EU institutions have agreed on EU-wide rules for minimum wages, the European Parliament announced on Tuesday.
Negotiators of EU legislators, the EP, and the Council of the European Union struck a deal late Monday night on new EU rules to set adequate minimum wages, the EP said in a press statement.
Under the new rules, EU countries have to measure if the existing lowest wage permitted by law can provide a “decent standard of living, taking into account their own socio-economic conditions, purchasing power or the long-term national productivity levels and developments.”
To make this assessment, the national governments have to compose a basket of goods and services.
Indicators such as 60% of the gross median wage or 50% of gross average wage can also be taken into consideration.
The new legislation should apply to all workers who have an employment contract or relationship in the EU but is not mandatory for countries where the minimum wage is exclusively protected by a collective bargaining agreement.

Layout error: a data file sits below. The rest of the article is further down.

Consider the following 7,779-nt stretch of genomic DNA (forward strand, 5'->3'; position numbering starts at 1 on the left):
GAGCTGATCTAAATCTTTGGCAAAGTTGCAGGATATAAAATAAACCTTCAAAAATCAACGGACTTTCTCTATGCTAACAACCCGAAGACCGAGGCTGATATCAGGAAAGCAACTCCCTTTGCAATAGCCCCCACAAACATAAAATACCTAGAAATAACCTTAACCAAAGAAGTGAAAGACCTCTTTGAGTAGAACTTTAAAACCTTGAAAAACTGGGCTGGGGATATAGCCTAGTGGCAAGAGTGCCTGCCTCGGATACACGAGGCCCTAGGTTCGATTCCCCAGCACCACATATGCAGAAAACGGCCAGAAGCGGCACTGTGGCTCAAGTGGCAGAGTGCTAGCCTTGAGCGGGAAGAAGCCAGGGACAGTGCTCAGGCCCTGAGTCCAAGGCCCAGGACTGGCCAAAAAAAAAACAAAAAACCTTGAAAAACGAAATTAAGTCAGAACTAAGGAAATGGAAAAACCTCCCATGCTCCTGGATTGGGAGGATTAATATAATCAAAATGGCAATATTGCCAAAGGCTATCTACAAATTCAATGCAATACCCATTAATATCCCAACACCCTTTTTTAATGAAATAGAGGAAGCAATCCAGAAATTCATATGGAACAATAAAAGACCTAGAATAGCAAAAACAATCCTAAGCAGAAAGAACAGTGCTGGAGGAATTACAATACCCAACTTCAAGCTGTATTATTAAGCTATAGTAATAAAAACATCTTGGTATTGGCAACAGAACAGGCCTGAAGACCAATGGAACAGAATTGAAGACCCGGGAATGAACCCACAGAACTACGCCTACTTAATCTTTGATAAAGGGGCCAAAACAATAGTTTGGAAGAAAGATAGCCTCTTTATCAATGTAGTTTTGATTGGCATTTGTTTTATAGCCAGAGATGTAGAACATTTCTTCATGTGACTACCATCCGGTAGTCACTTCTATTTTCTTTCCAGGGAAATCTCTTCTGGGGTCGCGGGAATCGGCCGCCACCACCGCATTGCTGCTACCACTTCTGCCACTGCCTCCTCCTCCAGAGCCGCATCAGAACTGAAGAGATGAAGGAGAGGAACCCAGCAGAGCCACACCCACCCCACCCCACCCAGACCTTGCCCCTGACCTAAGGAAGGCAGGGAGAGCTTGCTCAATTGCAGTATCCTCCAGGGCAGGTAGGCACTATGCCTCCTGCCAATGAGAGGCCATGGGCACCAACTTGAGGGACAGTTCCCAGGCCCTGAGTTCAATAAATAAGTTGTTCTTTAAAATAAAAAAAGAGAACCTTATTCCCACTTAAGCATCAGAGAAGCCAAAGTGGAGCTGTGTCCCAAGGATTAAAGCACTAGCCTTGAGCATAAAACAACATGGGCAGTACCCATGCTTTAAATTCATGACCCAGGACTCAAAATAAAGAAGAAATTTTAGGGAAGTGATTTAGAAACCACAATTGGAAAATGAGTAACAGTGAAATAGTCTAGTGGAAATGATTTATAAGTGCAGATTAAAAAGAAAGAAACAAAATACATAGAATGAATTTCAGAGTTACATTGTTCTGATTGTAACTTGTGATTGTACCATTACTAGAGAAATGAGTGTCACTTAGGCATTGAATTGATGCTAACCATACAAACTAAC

The new EU law also obliges EU states where fewer than 80% of workers are protected by collective agreement to set up a national action plan in support of sectoral and cross-industry bargaining rights.
The EU will also set up a system to monitor and enforce the EU legislation on minimum wages.
Ursula von der Leyen, European Commission president, first proposed setting EU-wide standards for the minimum wage in October 2020.
“The EU has delivered on its promise,” she said, hailing the new agreement.
“The new rules on minimum wages will protect the dignity of work and make sure that work pays,” she added.
Following the deal, EU legislators have yet to officially adopt the bill.